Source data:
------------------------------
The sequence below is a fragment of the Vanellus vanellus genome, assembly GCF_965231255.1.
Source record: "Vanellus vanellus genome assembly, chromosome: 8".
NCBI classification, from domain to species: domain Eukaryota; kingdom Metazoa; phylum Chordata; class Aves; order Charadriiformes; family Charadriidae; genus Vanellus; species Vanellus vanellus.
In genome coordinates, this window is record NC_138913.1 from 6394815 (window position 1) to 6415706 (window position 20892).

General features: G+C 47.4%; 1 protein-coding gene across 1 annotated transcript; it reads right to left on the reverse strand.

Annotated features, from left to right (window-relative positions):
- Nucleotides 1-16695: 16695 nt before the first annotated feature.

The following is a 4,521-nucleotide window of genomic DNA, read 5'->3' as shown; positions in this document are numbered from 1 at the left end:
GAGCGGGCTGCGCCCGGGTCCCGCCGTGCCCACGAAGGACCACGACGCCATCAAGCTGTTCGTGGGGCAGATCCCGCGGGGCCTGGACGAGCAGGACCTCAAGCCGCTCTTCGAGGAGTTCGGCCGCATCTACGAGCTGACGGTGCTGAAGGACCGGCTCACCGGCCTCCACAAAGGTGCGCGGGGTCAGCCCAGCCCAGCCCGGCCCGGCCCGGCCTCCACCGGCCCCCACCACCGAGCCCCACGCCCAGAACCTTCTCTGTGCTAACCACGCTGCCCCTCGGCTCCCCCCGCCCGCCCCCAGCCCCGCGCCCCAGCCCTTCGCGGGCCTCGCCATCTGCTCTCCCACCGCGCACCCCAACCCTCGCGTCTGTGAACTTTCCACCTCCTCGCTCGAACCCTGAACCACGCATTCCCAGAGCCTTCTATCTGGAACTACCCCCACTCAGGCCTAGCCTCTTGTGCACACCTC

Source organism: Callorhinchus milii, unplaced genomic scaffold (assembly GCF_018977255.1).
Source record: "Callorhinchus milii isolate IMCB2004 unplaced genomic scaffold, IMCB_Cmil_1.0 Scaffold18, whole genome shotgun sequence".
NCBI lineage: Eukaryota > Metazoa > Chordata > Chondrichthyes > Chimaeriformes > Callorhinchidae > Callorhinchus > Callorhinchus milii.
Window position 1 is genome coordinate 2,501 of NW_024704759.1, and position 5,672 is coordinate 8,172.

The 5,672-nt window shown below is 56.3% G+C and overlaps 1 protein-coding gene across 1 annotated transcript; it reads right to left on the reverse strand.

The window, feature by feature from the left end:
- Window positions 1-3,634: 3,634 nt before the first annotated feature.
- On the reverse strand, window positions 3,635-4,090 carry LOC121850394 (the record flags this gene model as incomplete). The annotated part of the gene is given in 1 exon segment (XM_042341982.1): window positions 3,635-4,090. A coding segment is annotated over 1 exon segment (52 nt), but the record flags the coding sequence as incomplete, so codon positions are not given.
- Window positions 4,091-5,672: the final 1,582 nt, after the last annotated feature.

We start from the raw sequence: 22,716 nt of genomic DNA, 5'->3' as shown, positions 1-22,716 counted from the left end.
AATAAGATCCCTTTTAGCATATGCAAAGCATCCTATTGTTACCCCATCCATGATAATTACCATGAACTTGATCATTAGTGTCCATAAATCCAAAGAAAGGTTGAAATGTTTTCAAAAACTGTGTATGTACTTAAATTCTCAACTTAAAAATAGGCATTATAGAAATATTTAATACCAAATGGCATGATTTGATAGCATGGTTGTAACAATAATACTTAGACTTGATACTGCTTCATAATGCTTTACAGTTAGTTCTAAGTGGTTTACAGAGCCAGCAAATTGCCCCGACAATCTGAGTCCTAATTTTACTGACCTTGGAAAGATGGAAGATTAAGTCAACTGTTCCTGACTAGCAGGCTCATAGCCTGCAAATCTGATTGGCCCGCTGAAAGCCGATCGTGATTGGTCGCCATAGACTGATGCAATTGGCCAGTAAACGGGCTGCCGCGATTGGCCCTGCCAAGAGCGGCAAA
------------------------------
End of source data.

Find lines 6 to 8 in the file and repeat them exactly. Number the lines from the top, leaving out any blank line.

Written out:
Annotated features, from left to right (window-relative positions):
- Nucleotides 1-16695: 16695 nt before the first annotated feature.

The following is a 4,521-nucleotide window of genomic DNA, read 5'->3' as shown; positions in this document are numbered from 1 at the left end: